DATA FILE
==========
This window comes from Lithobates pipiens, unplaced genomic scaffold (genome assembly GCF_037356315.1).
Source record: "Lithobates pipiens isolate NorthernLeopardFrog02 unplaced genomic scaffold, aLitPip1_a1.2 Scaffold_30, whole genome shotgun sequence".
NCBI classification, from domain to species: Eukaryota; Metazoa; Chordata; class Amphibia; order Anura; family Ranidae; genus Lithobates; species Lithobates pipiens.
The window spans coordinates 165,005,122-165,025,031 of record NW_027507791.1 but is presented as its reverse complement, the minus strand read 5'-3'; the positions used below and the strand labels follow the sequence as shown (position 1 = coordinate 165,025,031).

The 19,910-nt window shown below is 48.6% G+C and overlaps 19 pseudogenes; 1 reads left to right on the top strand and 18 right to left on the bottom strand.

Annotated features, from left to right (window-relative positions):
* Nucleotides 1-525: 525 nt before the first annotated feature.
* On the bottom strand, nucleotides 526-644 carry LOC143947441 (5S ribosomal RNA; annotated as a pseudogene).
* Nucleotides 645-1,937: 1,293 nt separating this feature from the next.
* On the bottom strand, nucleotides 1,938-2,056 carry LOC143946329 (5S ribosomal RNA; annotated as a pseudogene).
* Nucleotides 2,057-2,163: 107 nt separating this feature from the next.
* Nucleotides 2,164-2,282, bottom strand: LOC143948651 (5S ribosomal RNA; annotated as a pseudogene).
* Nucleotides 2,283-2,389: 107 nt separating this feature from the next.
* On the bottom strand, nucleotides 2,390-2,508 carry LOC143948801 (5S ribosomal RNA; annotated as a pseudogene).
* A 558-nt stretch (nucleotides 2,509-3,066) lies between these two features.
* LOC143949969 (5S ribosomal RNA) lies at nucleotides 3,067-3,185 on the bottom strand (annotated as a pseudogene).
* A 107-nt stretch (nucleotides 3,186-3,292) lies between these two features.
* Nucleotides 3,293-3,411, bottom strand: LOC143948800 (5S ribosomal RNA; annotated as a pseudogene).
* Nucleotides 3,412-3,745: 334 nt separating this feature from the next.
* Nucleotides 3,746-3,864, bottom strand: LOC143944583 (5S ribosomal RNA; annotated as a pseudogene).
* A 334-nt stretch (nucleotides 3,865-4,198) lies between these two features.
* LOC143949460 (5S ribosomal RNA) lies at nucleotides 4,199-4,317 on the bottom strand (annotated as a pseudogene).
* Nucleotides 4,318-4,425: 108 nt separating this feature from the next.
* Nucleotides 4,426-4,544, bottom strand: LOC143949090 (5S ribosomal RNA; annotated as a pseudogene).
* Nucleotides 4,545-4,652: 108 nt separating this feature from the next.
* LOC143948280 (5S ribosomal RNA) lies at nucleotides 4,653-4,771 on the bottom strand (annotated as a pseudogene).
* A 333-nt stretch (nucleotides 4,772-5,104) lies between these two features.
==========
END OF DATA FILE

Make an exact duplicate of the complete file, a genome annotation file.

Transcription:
This window comes from Lithobates pipiens, unplaced genomic scaffold (genome assembly GCF_037356315.1).
Source record: "Lithobates pipiens isolate NorthernLeopardFrog02 unplaced genomic scaffold, aLitPip1_a1.2 Scaffold_30, whole genome shotgun sequence".
NCBI classification, from domain to species: Eukaryota; Metazoa; Chordata; class Amphibia; order Anura; family Ranidae; genus Lithobates; species Lithobates pipiens.
The window spans coordinates 165,005,122-165,025,031 of record NW_027507791.1 but is presented as its reverse complement, the minus strand read 5'-3'; the positions used below and the strand labels follow the sequence as shown (position 1 = coordinate 165,025,031).

The 19,910-nt window shown below is 48.6% G+C and overlaps 19 pseudogenes; 1 reads left to right on the top strand and 18 right to left on the bottom strand.

Annotated features, from left to right (window-relative positions):
* Nucleotides 1-525: 525 nt before the first annotated feature.
* On the bottom strand, nucleotides 526-644 carry LOC143947441 (5S ribosomal RNA; annotated as a pseudogene).
* Nucleotides 645-1,937: 1,293 nt separating this feature from the next.
* On the bottom strand, nucleotides 1,938-2,056 carry LOC143946329 (5S ribosomal RNA; annotated as a pseudogene).
* Nucleotides 2,057-2,163: 107 nt separating this feature from the next.
* Nucleotides 2,164-2,282, bottom strand: LOC143948651 (5S ribosomal RNA; annotated as a pseudogene).
* Nucleotides 2,283-2,389: 107 nt separating this feature from the next.
* On the bottom strand, nucleotides 2,390-2,508 carry LOC143948801 (5S ribosomal RNA; annotated as a pseudogene).
* A 558-nt stretch (nucleotides 2,509-3,066) lies between these two features.
* LOC143949969 (5S ribosomal RNA) lies at nucleotides 3,067-3,185 on the bottom strand (annotated as a pseudogene).
* A 107-nt stretch (nucleotides 3,186-3,292) lies between these two features.
* Nucleotides 3,293-3,411, bottom strand: LOC143948800 (5S ribosomal RNA; annotated as a pseudogene).
* Nucleotides 3,412-3,745: 334 nt separating this feature from the next.
* Nucleotides 3,746-3,864, bottom strand: LOC143944583 (5S ribosomal RNA; annotated as a pseudogene).
* A 334-nt stretch (nucleotides 3,865-4,198) lies between these two features.
* LOC143949460 (5S ribosomal RNA) lies at nucleotides 4,199-4,317 on the bottom strand (annotated as a pseudogene).
* Nucleotides 4,318-4,425: 108 nt separating this feature from the next.
* Nucleotides 4,426-4,544, bottom strand: LOC143949090 (5S ribosomal RNA; annotated as a pseudogene).
* Nucleotides 4,545-4,652: 108 nt separating this feature from the next.
* LOC143948280 (5S ribosomal RNA) lies at nucleotides 4,653-4,771 on the bottom strand (annotated as a pseudogene).
* A 333-nt stretch (nucleotides 4,772-5,104) lies between these two features.